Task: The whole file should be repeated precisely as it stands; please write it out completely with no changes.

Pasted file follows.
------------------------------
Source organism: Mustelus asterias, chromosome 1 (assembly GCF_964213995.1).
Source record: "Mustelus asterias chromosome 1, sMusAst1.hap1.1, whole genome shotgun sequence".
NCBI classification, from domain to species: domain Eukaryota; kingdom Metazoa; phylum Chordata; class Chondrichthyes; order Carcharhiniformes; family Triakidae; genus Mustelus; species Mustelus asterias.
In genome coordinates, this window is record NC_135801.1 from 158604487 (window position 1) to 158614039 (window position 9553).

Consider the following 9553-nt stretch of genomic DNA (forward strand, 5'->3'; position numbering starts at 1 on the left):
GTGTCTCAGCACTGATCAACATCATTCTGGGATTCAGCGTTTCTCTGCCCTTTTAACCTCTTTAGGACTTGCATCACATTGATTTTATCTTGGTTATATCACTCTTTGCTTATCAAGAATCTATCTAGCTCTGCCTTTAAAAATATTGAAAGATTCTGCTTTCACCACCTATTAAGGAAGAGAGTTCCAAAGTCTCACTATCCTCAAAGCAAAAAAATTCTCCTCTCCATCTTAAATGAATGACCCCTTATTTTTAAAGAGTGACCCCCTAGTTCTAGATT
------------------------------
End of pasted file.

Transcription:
Source organism: Mustelus asterias, chromosome 1 (assembly GCF_964213995.1).
Source record: "Mustelus asterias chromosome 1, sMusAst1.hap1.1, whole genome shotgun sequence".
NCBI classification, from domain to species: domain Eukaryota; kingdom Metazoa; phylum Chordata; class Chondrichthyes; order Carcharhiniformes; family Triakidae; genus Mustelus; species Mustelus asterias.
In genome coordinates, this window is record NC_135801.1 from 158604487 (window position 1) to 158614039 (window position 9553).

Consider the following 9553-nt stretch of genomic DNA (forward strand, 5'->3'; position numbering starts at 1 on the left):
GTGTCTCAGCACTGATCAACATCATTCTGGGATTCAGCGTTTCTCTGCCCTTTTAACCTCTTTAGGACTTGCATCACATTGATTTTATCTTGGTTATATCACTCTTTGCTTATCAAGAATCTATCTAGCTCTGCCTTTAAAAATATTGAAAGATTCTGCTTTCACCACCTATTAAGGAAGAGAGTTCCAAAGTCTCACTATCCTCAAAGCAAAAAAATTCTCCTCTCCATCTTAAATGAATGACCCCTTATTTTTAAAGAGTGACCCCCTAGTTCTAGATT